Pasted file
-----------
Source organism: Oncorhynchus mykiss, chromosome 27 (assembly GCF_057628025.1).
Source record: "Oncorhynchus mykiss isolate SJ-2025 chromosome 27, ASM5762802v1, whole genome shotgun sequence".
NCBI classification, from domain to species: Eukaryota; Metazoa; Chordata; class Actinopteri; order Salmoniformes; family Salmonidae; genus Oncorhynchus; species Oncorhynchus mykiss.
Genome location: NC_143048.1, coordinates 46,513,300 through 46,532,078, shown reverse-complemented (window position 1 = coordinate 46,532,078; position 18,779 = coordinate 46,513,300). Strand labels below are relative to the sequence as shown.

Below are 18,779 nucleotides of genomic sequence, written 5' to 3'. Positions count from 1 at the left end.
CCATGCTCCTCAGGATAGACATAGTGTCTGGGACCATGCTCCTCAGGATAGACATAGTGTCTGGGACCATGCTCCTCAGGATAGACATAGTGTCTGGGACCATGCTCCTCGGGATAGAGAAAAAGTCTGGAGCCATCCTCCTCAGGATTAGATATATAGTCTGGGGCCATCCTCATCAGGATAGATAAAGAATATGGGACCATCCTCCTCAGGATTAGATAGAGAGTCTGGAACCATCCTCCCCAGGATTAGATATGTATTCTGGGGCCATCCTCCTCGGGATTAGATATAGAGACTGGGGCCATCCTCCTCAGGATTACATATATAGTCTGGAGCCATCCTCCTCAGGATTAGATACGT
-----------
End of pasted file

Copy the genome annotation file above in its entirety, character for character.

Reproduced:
Source organism: Oncorhynchus mykiss, chromosome 27 (assembly GCF_057628025.1).
Source record: "Oncorhynchus mykiss isolate SJ-2025 chromosome 27, ASM5762802v1, whole genome shotgun sequence".
NCBI classification, from domain to species: Eukaryota; Metazoa; Chordata; class Actinopteri; order Salmoniformes; family Salmonidae; genus Oncorhynchus; species Oncorhynchus mykiss.
Genome location: NC_143048.1, coordinates 46,513,300 through 46,532,078, shown reverse-complemented (window position 1 = coordinate 46,532,078; position 18,779 = coordinate 46,513,300). Strand labels below are relative to the sequence as shown.

Below are 18,779 nucleotides of genomic sequence, written 5' to 3'. Positions count from 1 at the left end.
CCATGCTCCTCAGGATAGACATAGTGTCTGGGACCATGCTCCTCAGGATAGACATAGTGTCTGGGACCATGCTCCTCAGGATAGACATAGTGTCTGGGACCATGCTCCTCGGGATAGAGAAAAAGTCTGGAGCCATCCTCCTCAGGATTAGATATATAGTCTGGGGCCATCCTCATCAGGATAGATAAAGAATATGGGACCATCCTCCTCAGGATTAGATAGAGAGTCTGGAACCATCCTCCCCAGGATTAGATATGTATTCTGGGGCCATCCTCCTCGGGATTAGATATAGAGACTGGGGCCATCCTCCTCAGGATTACATATATAGTCTGGAGCCATCCTCCTCAGGATTAGATACGT